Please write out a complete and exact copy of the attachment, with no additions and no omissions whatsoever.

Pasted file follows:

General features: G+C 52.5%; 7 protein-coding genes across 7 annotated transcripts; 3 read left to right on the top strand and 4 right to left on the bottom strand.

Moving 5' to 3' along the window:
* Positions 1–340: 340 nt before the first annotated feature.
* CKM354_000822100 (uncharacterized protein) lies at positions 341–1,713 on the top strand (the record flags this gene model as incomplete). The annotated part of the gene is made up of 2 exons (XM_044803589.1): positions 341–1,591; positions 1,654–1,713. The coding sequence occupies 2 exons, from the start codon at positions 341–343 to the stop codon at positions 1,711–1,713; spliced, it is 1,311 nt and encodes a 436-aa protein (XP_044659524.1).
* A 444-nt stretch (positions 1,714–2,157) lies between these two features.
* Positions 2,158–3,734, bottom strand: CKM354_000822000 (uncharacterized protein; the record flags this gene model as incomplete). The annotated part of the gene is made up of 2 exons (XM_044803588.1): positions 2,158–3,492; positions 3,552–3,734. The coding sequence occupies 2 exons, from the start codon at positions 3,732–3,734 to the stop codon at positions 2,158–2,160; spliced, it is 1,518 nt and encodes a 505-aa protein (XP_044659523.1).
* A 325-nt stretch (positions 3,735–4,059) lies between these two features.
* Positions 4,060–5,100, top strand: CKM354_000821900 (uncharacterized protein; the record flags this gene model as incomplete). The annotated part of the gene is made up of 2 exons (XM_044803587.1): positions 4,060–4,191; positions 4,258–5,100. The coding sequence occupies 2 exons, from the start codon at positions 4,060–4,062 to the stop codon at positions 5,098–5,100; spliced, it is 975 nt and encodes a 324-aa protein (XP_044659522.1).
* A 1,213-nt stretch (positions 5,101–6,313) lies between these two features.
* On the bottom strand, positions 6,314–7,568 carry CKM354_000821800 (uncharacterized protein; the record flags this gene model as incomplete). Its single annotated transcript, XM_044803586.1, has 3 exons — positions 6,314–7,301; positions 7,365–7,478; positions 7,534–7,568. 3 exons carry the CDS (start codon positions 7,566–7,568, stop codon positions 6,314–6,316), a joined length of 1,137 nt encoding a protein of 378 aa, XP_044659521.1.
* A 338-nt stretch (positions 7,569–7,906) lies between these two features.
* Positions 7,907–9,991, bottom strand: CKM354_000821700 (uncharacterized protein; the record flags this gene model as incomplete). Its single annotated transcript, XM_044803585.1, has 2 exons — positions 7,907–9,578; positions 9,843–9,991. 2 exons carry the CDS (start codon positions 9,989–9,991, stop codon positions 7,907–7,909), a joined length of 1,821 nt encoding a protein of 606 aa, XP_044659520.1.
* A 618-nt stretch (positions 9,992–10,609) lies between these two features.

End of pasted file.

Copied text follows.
General features: G+C 52.5%; 7 protein-coding genes across 7 annotated transcripts; 3 read left to right on the top strand and 4 right to left on the bottom strand.

Moving 5' to 3' along the window:
* Positions 1–340: 340 nt before the first annotated feature.
* CKM354_000822100 (uncharacterized protein) lies at positions 341–1,713 on the top strand (the record flags this gene model as incomplete). The annotated part of the gene is made up of 2 exons (XM_044803589.1): positions 341–1,591; positions 1,654–1,713. The coding sequence occupies 2 exons, from the start codon at positions 341–343 to the stop codon at positions 1,711–1,713; spliced, it is 1,311 nt and encodes a 436-aa protein (XP_044659524.1).
* A 444-nt stretch (positions 1,714–2,157) lies between these two features.
* Positions 2,158–3,734, bottom strand: CKM354_000822000 (uncharacterized protein; the record flags this gene model as incomplete). The annotated part of the gene is made up of 2 exons (XM_044803588.1): positions 2,158–3,492; positions 3,552–3,734. The coding sequence occupies 2 exons, from the start codon at positions 3,732–3,734 to the stop codon at positions 2,158–2,160; spliced, it is 1,518 nt and encodes a 505-aa protein (XP_044659523.1).
* A 325-nt stretch (positions 3,735–4,059) lies between these two features.
* Positions 4,060–5,100, top strand: CKM354_000821900 (uncharacterized protein; the record flags this gene model as incomplete). The annotated part of the gene is made up of 2 exons (XM_044803587.1): positions 4,060–4,191; positions 4,258–5,100. The coding sequence occupies 2 exons, from the start codon at positions 4,060–4,062 to the stop codon at positions 5,098–5,100; spliced, it is 975 nt and encodes a 324-aa protein (XP_044659522.1).
* A 1,213-nt stretch (positions 5,101–6,313) lies between these two features.
* On the bottom strand, positions 6,314–7,568 carry CKM354_000821800 (uncharacterized protein; the record flags this gene model as incomplete). Its single annotated transcript, XM_044803586.1, has 3 exons — positions 6,314–7,301; positions 7,365–7,478; positions 7,534–7,568. 3 exons carry the CDS (start codon positions 7,566–7,568, stop codon positions 6,314–6,316), a joined length of 1,137 nt encoding a protein of 378 aa, XP_044659521.1.
* A 338-nt stretch (positions 7,569–7,906) lies between these two features.
* Positions 7,907–9,991, bottom strand: CKM354_000821700 (uncharacterized protein; the record flags this gene model as incomplete). Its single annotated transcript, XM_044803585.1, has 2 exons — positions 7,907–9,578; positions 9,843–9,991. 2 exons carry the CDS (start codon positions 9,989–9,991, stop codon positions 7,907–7,909), a joined length of 1,821 nt encoding a protein of 606 aa, XP_044659520.1.
* A 618-nt stretch (positions 9,992–10,609) lies between these two features.